- Most employees are entitled to overtime pay.
- There are some exemptions for certain industries and professions.
- Overtime is all hours worked over 8 hours a day or 44 hours a week, whichever is greater (8/44 rule).
Except where there is a written overtime agreement, an employer must pay an employee overtime pay of at least 1.5 times the employee’s regular wage rate for all overtime hours worked.
Sometimes, instead of paying overtime pay, an employer may give an employee time off work with pay (banked overtime) at a rate of at least 1 hour for each overtime hour worked as part of an overtime agreement between the employer and employee.
Employees must use up banked overtime within 6 months of the end of the pay period in which they earned it, unless there is a collective agreement that allows the overtime banking period to be extended.
Change of ownership
When a business changes ownership, it does not affect an employee’s overtime benefit entitlement. The previous owner must pay all overtime pay accumulated up to the date of transfer of ownership, and the new owner must grant any banked overtime.
Most employees must be paid overtime pay for overtime hours they work.
Overtime rules also apply to employees who are paid a salary. The same overtime rules apply to salaried and non-salaried employees.
The following employees are not eligible for overtime hours and overtime pay:
- managers, supervisors and those employed in a confidential capacity
- waged, non-family farm and ranch employees
- lookout observers
- Read more about lookout observers
- professionals, including agrologists, architects, certified or chartered accountants, chiropractors, dentists, denturists, engineers, geoscientists, information systems professionals, lawyers, students-at-law, optometrists, podiatrists, psychologists and veterinarians
- salespersons of automobiles, trucks, buses, farm machinery, road construction equipment, heavy duty equipment, manufactured homes or residential homes
- salespersons who solicit orders, principally outside of the employer’s place of business, who are fully or partly paid by commission (this does not apply to route salespersons)
- Read more about salespersons
- licensed salespersons of real estate and securities
- licensed insurance salespersons who are paid entirely by commission income
- salespersons who are at least 16 years old and are engaged in direct selling for licensed direct sellers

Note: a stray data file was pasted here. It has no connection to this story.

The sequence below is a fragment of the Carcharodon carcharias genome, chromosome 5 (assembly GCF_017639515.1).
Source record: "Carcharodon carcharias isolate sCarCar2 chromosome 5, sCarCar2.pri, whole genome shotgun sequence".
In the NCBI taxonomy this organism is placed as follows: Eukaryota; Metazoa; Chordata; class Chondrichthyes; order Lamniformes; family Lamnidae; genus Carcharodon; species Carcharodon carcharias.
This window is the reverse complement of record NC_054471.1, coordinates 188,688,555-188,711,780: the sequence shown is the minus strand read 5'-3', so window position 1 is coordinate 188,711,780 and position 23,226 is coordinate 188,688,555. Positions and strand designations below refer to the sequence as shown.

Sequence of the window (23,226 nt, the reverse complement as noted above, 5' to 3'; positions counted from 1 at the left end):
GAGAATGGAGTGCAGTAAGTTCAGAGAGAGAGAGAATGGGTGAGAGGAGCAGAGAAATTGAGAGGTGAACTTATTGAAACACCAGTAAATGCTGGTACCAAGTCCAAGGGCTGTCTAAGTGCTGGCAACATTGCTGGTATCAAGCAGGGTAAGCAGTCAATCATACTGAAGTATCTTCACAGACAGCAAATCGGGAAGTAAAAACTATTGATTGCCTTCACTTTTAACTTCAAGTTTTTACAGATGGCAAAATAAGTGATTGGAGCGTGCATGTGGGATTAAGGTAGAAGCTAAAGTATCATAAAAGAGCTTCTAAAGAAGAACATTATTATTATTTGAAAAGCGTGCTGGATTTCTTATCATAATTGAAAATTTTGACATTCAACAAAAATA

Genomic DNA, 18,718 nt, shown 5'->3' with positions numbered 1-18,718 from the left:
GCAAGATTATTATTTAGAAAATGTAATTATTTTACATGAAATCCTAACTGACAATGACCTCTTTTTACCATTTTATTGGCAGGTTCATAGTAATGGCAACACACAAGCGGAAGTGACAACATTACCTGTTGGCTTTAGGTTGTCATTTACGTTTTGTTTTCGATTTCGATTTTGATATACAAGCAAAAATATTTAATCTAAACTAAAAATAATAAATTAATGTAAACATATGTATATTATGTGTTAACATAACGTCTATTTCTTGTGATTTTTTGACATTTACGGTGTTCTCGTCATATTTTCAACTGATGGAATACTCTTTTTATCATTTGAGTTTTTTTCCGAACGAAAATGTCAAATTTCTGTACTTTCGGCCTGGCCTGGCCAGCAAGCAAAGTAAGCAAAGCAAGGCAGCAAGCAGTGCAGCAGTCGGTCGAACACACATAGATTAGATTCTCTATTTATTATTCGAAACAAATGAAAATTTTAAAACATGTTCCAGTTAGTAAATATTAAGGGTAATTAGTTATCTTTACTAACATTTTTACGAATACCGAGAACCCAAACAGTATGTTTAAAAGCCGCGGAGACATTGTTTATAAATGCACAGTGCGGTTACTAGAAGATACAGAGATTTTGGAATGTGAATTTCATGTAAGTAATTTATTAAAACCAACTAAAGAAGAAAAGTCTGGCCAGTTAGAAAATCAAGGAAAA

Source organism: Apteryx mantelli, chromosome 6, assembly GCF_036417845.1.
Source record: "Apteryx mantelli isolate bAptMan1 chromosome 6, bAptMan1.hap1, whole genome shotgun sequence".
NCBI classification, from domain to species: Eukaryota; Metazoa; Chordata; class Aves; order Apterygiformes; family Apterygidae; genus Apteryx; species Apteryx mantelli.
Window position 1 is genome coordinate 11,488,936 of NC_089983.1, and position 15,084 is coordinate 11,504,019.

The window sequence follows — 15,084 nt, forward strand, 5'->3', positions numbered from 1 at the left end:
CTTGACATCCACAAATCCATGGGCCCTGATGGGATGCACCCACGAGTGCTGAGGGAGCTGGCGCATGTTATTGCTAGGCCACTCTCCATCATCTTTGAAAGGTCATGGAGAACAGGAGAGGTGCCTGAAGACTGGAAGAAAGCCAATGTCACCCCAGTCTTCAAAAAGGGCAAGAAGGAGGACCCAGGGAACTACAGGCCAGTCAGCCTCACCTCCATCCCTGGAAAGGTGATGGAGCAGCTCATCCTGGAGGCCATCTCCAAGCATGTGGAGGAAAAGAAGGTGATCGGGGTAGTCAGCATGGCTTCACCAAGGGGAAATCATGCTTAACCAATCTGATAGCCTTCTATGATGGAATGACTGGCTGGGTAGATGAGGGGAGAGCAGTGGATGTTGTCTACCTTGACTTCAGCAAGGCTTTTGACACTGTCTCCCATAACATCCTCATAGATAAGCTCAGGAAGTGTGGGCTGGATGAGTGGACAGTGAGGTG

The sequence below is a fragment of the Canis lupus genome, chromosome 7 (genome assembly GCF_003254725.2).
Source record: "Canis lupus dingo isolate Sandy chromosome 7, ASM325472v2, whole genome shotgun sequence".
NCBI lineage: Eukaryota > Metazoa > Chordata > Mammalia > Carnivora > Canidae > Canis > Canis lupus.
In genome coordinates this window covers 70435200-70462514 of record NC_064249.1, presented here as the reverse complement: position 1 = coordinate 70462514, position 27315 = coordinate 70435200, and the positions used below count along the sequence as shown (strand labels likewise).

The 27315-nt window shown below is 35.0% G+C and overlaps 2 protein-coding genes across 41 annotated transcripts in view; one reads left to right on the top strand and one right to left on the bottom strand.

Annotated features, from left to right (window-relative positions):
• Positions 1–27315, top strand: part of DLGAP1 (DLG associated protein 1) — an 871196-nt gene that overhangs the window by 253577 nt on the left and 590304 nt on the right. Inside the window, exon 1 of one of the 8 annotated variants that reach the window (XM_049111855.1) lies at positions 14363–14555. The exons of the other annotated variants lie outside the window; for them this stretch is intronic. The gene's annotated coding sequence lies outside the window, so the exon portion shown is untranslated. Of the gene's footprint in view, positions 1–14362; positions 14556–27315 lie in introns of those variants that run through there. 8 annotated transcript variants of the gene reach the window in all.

- Read more about direct sellers
- licensed land agents
- extras in a film or video production
- counsellors or instructors at an educational or recreational camp that is operated on a charitable or not-for-profit basis for children, persons with disabilities, or religious purposes
- domestic employees (these employees are not exempt from sections 18 and 19 of the Code concerning rest periods and days of rest)
- Read more about domestic employees
Industries with different overtime rules
A number of industries and occupations are subject to variations in daily, weekly, and/or monthly hours worked before overtime is payable.
The following industries and occupations have exceptions from the Code’s basic overtime rules of 8 hours daily and 44 hours weekly:
|Industry/Occupation||Daily hours||Weekly hours before O/T is calculated||Monthly hours before O/T is calculated|
|Logging and lumbering||10||N/A||191|
|Field catering or land surveying||10||N/A||191|
|Highway and railway construction & brush clearing||10||44||N/A|
|Road maintenance activities (limited to employees of municipal districts or Metis settlements)||10||N/A||191|
|Taxi cab industry||10||60||N/A|
|Caregivers (home care & residential care)||Rules depend on the type of shift worked by the employee. See information on caregivers.|
Calculating overtime pay
Calculating overtime for salaried employees
Whether basic or special overtime rules apply, the formula for calculating overtime pay is the same. Overtime hours are calculated both on a daily and weekly basis, except in a few instances that require overtime to be calculated on a monthly basis. Overtime hours are whichever is the greater number of overtime hours of the daily, weekly, or (if applicable) monthly totals.
It is important to note that even though the pay period may end mid-week, overtime pay is based on overtime hours for the work week, not the pay period.
Basic overtime pay rate
Overtime hours must be paid out at least 1.5 times the employee’s wage rate. This overtime rate of pay is multiplied by the total number of overtime hours that employee has worked.
Time off with pay (banked overtime)
Sometimes, instead of paying overtime pay, an employer will give an employee time off work with pay (banked overtime) at a rate of 1 hour banked for each hour of work as part of a written overtime agreement between the employer and employee. This is the only exception to paying overtime at the rate of 1.5 times.
Exceptions to the 8/44 rule